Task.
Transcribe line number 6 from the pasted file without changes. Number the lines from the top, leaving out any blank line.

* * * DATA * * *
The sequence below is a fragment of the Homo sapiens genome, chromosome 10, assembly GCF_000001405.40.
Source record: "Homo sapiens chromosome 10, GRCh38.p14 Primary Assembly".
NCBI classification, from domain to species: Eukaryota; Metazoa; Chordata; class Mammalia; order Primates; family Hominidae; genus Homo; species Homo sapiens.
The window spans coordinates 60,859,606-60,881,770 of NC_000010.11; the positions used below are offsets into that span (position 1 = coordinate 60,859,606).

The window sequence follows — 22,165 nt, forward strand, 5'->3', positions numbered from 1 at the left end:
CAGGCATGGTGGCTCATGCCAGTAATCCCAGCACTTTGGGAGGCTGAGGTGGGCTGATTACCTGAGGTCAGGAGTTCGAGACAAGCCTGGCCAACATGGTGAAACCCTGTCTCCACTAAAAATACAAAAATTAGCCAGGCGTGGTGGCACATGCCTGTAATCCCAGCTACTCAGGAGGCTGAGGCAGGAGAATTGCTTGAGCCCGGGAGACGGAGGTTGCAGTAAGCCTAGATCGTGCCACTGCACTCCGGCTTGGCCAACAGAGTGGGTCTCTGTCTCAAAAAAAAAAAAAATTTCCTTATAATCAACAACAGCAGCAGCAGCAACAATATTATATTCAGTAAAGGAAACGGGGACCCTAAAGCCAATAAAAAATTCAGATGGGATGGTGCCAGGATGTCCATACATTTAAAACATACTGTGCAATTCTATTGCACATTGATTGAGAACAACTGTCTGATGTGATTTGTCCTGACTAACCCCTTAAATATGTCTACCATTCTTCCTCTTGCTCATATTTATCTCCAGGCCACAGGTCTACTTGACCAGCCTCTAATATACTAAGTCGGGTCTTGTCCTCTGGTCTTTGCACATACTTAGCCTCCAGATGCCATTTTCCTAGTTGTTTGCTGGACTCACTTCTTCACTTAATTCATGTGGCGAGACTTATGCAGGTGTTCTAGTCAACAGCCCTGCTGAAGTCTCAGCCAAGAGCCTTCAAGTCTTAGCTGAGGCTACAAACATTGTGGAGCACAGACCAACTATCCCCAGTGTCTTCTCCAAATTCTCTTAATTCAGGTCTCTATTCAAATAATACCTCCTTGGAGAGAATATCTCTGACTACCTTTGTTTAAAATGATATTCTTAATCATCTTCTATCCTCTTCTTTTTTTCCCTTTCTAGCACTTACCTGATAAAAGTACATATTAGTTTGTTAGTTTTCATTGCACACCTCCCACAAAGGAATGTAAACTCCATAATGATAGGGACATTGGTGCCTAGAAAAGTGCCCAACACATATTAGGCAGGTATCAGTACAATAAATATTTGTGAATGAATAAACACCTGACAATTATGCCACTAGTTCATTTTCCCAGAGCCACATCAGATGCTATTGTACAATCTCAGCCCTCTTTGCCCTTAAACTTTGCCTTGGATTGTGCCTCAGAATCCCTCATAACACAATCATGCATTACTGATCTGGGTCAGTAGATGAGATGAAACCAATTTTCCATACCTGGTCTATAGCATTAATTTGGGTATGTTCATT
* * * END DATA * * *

CAGGCATGGTGGCTCATGCCAGTAATCCCAGCACTTTGGGAGGCTGAGGTGGGCTGATTACCTGAGGTCAGGAGTTCGAGACAAGCCTGGCCAACATGGTGAAACCCTGTCTCCACTAAAAATACAAAAATTAGCCAGGCGTGGTGGCACATGCCTGTAATCCCAGCTACTCAGGAGGCTGAGGCAGGAGAATTGCTTGAGCCCGGGAGACGGAGGTTGCAGTAAGCCTAGATCGTGCCACTGCACTCCGGCTTGGCCAACAGAGTGGGTCTCTGTCTCAAAAAAAAAAAAAATTTCCTTATAATCAACAACAGCAGCAGCAGCAACAATATTATATTCAGTAAAGGAAACGGGGACCCTAAAGCCAATAAAAAATTCAGATGGGATGGTGCCAGGATGTCCATACATTTAAAACATACTGTGCAATTCTATTGCACATTGATTGAGAACAACTGTCTGATGTGATTTGTCCTGACTAACCCCTTAAATATGTCTACCATTCTTCCTCTTGCTCATATTTATCTCCAGGCCACAGGTCTACTTGACCAGCCTCTAATATACTAAGTCGGGTCTTGTCCTCTGGTCTTTGCACATACTTAGCCTCCAGATGCCATTTTCCTAGTTGTTTGCTGGACTCACTTCTTCACTTAATTCATGTGGCGAGACTTATGCAGGTGTTCTAGTCAACAGCCCTGCTGAAGTCTCAGCCAAGAGCCTTCAAGTCTTAGCTGAGGCTACAAACATTGTGGAGCACAGACCAACTATCCCCAGTGTCTTCTCCAAATTCTCTTAATTCAGGTCTCTATTCAAATAATACCTCCTTGGAGAGAATATCTCTGACTACCTTTGTTTAAAATGATATTCTTAATCATCTTCTATCCTCTTCTTTTTTTCCCTTTCTAGCACTTACCTGATAAAAGTACATATTAGTTTGTTAGTTTTCATTGCACACCTCCCACAAAGGAATGTAAACTCCATAATGATAGGGACATTGGTGCCTAGAAAAGTGCCCAACACATATTAGGCAGGTATCAGTACAATAAATATTTGTGAATGAATAAACACCTGACAATTATGCCACTAGTTCATTTTCCCAGAGCCACATCAGATGCTATTGTACAATCTCAGCCCTCTTTGCCCTTAAACTTTGCCTTGGATTGTGCCTCAGAATCCCTCATAACACAATCATGCATTACTGATCTGGGTCAGTAGATGAGATGAAACCAATTTTCCATACCTGGTCTATAGCATTAATTTGGGTATGTTCATT